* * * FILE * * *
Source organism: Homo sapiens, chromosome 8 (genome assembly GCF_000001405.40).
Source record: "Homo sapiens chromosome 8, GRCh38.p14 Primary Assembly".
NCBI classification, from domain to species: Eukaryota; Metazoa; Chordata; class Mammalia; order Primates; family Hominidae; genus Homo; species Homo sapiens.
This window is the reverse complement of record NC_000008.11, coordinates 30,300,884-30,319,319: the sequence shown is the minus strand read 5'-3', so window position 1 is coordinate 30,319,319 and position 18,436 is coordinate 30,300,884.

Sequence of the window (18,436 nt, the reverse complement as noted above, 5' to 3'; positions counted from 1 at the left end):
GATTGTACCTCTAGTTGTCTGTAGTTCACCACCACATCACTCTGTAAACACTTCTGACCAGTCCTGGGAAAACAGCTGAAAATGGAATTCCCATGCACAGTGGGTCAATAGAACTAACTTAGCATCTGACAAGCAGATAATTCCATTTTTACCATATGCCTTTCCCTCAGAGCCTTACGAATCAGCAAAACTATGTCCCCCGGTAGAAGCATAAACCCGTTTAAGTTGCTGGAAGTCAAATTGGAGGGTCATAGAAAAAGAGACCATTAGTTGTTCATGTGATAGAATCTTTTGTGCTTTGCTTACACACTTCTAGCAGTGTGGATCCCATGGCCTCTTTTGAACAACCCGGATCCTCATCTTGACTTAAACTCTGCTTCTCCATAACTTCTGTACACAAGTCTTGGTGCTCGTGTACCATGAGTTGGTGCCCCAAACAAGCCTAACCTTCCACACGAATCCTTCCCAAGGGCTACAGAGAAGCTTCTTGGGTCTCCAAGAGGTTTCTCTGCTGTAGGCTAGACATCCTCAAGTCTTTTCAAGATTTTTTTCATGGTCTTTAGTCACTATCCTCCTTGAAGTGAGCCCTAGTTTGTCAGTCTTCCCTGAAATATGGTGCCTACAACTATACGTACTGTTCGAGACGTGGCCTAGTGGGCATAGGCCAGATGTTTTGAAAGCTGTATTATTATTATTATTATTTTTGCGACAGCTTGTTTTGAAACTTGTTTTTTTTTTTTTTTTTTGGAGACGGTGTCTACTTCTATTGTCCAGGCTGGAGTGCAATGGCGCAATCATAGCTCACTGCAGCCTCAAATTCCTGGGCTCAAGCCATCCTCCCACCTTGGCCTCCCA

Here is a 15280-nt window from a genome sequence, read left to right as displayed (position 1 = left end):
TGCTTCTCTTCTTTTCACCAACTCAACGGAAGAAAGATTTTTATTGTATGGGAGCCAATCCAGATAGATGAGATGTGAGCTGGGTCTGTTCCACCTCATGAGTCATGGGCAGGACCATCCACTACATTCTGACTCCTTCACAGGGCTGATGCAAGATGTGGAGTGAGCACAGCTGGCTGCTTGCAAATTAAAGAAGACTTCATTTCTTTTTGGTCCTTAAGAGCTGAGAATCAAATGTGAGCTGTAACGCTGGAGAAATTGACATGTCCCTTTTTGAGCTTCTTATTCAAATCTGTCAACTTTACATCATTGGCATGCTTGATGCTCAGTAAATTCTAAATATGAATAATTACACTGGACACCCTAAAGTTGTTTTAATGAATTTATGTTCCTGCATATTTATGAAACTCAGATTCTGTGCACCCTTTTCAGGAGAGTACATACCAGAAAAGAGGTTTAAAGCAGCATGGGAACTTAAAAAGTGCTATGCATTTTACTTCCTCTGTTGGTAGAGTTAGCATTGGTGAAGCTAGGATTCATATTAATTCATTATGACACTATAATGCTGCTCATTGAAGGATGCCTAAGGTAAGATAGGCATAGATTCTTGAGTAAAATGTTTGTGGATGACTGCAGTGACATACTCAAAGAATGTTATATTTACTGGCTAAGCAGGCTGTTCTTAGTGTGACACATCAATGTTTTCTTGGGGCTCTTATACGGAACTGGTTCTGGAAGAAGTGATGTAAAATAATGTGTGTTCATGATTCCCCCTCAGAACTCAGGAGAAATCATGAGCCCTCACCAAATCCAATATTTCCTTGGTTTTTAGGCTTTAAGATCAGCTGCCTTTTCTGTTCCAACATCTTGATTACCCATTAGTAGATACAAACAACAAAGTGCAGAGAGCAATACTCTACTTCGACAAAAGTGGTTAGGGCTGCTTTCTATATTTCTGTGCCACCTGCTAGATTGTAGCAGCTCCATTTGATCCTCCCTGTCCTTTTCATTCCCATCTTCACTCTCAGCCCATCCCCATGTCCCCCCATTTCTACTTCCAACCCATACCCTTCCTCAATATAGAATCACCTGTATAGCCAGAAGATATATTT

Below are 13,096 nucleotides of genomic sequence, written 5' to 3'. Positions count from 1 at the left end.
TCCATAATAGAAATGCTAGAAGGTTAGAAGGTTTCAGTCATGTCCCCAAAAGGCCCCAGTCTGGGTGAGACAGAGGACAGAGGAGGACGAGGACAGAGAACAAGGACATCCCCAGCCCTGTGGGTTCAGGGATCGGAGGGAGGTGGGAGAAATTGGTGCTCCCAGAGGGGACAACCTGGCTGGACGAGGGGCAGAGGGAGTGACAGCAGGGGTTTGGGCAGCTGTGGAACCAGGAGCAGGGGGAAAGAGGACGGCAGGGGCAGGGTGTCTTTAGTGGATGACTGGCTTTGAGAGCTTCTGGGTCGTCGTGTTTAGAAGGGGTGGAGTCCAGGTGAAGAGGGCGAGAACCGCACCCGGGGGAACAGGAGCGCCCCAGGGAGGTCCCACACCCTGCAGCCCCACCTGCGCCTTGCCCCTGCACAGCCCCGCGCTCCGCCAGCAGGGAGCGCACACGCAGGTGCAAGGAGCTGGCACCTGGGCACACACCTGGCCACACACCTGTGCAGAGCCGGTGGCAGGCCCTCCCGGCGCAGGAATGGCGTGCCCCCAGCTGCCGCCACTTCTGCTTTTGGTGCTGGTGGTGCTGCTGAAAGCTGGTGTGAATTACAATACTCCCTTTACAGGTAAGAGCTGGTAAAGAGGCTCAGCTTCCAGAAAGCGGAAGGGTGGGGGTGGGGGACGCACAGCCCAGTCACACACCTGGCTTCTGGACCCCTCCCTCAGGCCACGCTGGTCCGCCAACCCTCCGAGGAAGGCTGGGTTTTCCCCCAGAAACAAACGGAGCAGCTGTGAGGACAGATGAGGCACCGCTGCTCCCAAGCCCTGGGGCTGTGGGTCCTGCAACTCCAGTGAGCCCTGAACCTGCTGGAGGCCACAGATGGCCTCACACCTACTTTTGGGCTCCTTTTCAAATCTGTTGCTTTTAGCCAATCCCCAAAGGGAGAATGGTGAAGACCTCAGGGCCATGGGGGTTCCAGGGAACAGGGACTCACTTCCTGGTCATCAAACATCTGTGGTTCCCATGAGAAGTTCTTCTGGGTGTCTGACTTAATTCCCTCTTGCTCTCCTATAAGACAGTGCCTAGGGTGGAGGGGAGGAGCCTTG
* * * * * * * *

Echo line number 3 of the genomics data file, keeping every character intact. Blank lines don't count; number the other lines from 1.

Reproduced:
NCBI classification, from domain to species: Eukaryota; Metazoa; Chordata; class Mammalia; order Primates; family Hominidae; genus Homo; species Homo sapiens.